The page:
Butte Fire and the Big Trees

Butte Fire and the Big Trees

The Butte Fire, which threatened but did not harm Calaveras Big Trees State Park, provided a learning experience for Park and CBTA staff members.

When the fire first erupted 25 miles or so away, it seemed a long distance, and was watched with interest but little real concern for the Park. But by the second day, with strong winds blowing flames across the Mokulumne River and mountainous ridges, and the fire marching swiftly southward toward the Park and the entire Highway 4 corridor, all of a sudden things looked much more serious.

Most of the territory north of Highway 4 immediately came under a mandatory evacuation order. Translation: get out right now. The property south of the highway, including the historic North Grove area and most of the Park’s facilities, was placed under an “advisory evacuation.” Translation: be ready to leave on a moment’s notice. Heavy smoke and falling ash were present, and the discomfort level climbed quickly. Residents surrounding the Park began leaving, jamming the only escape route to the point that the drive to Murphys — normally about 30 minutes — took some evacuees as much as three hours.

CBTA President Paul Prescott kept in touch by phone with the staff in the Visitor Center, sensed the growing danger and directed them to grab moveable vital records and cash registers, close the Visitor Center and head for safety immediately. They all got out promptly. Meanwhile, Park Superintendent Gary Olson ordered the Park closed. Rangers checked all the parking areas and trails, cleared the campgrounds, and made sure no stragglers were left behind. Once the people were out of harm’s way, Park staff, augmented by help from other districts, immediately began doing what they could to protect the giant sequoias by clearing brush back from the base of the trees, making sure no “fire ladders” would be available to carry fire into the crowns of the rare trees if flames made it into the Park.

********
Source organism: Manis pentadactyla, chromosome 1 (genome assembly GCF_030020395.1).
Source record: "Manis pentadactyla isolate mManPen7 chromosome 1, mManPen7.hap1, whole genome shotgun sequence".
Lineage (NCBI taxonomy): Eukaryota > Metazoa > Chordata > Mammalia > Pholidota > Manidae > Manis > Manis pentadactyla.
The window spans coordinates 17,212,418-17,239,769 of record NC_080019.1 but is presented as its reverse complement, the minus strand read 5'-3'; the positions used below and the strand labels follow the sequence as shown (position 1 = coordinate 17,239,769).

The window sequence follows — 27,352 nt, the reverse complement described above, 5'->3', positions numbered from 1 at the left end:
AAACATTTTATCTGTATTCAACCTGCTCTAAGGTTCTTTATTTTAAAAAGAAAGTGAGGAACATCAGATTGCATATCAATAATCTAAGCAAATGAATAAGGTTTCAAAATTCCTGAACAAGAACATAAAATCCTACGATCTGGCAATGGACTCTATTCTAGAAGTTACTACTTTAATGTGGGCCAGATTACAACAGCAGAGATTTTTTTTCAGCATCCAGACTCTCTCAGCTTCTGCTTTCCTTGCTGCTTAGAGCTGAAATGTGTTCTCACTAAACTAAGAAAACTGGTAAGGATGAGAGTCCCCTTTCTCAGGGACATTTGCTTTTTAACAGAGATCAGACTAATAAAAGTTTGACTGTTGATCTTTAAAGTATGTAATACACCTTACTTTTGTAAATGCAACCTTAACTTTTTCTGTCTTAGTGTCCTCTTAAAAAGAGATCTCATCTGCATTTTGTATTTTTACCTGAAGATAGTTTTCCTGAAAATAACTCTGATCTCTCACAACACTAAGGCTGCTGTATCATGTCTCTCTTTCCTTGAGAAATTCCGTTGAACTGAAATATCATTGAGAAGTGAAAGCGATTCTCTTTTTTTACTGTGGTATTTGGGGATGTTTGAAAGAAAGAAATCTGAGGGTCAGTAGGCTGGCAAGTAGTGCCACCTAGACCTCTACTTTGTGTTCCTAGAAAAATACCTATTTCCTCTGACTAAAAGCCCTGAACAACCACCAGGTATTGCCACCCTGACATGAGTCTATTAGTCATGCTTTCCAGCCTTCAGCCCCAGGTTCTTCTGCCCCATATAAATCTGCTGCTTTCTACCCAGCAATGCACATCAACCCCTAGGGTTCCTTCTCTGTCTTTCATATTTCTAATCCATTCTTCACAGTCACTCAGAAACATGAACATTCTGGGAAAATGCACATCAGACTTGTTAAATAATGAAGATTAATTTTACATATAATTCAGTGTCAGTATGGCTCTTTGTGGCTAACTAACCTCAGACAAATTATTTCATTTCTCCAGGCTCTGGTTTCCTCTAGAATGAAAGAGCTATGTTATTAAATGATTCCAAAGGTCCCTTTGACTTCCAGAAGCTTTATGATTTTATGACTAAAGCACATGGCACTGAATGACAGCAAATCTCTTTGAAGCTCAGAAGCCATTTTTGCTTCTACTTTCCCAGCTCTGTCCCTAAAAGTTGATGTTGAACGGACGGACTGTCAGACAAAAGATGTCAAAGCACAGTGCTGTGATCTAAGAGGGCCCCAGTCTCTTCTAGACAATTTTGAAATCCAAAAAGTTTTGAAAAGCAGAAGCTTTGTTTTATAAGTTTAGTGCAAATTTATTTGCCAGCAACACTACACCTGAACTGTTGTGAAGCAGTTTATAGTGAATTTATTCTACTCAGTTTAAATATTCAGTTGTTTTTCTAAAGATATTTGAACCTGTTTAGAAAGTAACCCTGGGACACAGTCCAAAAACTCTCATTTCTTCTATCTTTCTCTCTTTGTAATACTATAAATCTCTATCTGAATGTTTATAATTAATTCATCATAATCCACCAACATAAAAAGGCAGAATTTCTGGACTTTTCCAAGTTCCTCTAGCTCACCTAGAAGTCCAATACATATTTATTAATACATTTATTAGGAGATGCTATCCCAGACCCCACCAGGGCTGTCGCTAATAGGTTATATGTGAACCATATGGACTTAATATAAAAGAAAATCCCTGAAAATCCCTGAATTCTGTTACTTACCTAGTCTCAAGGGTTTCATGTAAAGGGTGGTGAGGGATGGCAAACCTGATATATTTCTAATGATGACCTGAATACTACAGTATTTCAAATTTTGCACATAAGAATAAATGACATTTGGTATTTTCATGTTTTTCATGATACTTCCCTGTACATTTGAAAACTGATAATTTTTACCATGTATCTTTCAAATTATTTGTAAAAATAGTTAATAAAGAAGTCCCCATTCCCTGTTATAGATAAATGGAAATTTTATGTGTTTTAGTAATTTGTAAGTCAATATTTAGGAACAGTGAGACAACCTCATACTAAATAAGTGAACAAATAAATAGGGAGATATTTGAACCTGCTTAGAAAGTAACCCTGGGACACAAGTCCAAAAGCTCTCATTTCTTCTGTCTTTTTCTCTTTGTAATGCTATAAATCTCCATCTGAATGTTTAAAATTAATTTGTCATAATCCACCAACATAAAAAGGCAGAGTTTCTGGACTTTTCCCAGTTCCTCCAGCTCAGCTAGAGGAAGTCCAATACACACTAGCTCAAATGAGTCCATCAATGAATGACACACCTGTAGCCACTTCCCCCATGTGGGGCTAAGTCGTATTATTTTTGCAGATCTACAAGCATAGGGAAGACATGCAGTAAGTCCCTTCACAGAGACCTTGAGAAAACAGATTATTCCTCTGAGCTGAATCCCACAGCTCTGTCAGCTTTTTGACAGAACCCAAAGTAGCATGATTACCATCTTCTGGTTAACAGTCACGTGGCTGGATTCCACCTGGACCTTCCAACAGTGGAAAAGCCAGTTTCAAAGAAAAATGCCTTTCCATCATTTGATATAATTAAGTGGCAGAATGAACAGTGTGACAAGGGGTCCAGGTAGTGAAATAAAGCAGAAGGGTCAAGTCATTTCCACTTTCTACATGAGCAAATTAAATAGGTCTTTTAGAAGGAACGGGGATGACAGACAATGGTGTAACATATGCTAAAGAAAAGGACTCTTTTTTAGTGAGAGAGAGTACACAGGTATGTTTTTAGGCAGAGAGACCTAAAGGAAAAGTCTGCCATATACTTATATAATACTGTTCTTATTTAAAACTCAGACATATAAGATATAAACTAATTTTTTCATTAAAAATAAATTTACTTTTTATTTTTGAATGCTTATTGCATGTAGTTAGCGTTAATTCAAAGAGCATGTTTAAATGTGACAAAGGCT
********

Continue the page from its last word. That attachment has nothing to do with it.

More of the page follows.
Meanwhile more than 4,000 firefighters were on the lines a few miles away. Scores of bulldozers cut new large firebreaks just north of the highway, and dozens or aircraft were dropping retardants all along the most active spots. That massive effort, and a brief change in wind and weather conditions, helped bring the fire under control over the next few days.

As things returned to normal fairly quickly, the Park and Visitor Center reopened, but the lessons learned by CBTA include the following:

 The need for a clear procedure in such emergencies needs to be discussed, coordinated with Park staff and understood ahead of time;

 All staff members of CBTA need to be fully informed of what to do before there is an emergency, how to be safe and react appropriately. Plans to make sure that is done are already under way at CBTA.

Quick action by Park staff in the emergency will have a lasting beneficial effect upon the North Grove trees in terms of fire safety. The events made clear the need for the current underbrush clearing project and a continuing need for controlled burning to reduce the impact of wildfires in the future.

For CBTA and everyone who cares for the Park, it was a learning experience. Next time we’d prefer it not be quite so scary.

By Sanders Lamont

2016-10-31T22:56:35-07:00